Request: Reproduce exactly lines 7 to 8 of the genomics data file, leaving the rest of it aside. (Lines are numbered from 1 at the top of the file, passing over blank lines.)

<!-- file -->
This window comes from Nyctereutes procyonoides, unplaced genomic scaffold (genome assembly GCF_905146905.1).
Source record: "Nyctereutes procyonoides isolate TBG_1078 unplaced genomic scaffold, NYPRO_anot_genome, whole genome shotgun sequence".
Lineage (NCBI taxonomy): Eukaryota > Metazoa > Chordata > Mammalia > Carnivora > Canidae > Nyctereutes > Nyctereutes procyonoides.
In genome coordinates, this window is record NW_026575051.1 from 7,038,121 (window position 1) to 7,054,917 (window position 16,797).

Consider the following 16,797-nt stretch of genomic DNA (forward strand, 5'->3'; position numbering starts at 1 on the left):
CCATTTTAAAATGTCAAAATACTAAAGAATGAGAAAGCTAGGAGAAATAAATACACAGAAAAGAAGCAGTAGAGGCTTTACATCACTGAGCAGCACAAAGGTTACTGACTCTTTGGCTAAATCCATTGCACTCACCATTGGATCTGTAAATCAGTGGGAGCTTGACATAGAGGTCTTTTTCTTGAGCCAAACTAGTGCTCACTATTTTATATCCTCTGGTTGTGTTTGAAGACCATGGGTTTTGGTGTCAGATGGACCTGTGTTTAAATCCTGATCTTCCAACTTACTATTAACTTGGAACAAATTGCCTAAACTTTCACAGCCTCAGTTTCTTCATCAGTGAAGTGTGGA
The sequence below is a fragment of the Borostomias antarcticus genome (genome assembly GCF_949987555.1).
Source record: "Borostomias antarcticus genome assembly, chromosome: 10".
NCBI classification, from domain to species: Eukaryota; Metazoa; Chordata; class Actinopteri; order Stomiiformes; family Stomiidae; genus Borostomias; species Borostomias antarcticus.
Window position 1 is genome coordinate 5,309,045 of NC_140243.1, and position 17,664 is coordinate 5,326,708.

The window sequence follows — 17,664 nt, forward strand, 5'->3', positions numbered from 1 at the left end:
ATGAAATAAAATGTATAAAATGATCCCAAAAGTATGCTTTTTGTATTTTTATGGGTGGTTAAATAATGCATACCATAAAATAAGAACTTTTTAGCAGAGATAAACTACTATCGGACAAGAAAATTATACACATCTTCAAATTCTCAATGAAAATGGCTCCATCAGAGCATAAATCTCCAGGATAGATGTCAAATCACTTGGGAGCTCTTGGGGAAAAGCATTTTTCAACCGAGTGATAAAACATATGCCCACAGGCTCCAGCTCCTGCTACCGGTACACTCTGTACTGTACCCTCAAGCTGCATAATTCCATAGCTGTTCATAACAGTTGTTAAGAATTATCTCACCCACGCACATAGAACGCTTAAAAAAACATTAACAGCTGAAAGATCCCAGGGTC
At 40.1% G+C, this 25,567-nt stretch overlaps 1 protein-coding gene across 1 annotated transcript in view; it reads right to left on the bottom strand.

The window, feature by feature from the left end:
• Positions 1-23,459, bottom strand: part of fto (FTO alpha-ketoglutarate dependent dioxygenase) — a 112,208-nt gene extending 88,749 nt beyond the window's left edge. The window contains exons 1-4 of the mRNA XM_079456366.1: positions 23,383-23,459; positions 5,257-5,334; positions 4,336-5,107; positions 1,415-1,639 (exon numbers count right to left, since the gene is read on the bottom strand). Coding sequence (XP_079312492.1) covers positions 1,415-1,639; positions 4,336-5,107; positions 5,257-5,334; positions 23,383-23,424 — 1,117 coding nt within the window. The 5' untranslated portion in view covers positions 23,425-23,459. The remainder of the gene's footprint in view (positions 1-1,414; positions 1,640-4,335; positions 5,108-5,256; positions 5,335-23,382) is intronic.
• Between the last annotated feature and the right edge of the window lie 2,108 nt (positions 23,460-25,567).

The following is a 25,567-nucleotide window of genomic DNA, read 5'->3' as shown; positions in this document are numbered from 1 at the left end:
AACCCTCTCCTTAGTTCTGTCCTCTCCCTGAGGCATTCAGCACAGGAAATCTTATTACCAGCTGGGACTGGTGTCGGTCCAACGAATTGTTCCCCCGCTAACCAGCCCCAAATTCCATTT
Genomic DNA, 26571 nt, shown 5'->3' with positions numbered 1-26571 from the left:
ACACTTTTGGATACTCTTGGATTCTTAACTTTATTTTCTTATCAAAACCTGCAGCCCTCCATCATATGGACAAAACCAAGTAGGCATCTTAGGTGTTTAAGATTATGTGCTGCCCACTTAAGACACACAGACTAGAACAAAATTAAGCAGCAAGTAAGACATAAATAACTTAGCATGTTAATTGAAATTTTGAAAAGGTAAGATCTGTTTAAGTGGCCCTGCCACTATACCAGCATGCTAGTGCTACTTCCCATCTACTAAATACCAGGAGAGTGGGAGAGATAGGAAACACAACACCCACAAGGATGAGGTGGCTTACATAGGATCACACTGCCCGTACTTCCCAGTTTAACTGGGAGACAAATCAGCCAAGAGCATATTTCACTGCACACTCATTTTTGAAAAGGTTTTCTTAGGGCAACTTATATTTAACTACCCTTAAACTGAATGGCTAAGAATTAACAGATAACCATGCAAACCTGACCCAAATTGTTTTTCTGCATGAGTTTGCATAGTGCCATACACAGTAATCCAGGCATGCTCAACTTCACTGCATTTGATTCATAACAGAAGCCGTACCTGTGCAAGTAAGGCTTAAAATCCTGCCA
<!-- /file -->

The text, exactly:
The sequence below is a fragment of the Borostomias antarcticus genome (genome assembly GCF_949987555.1).
Source record: "Borostomias antarcticus genome assembly, chromosome: 10".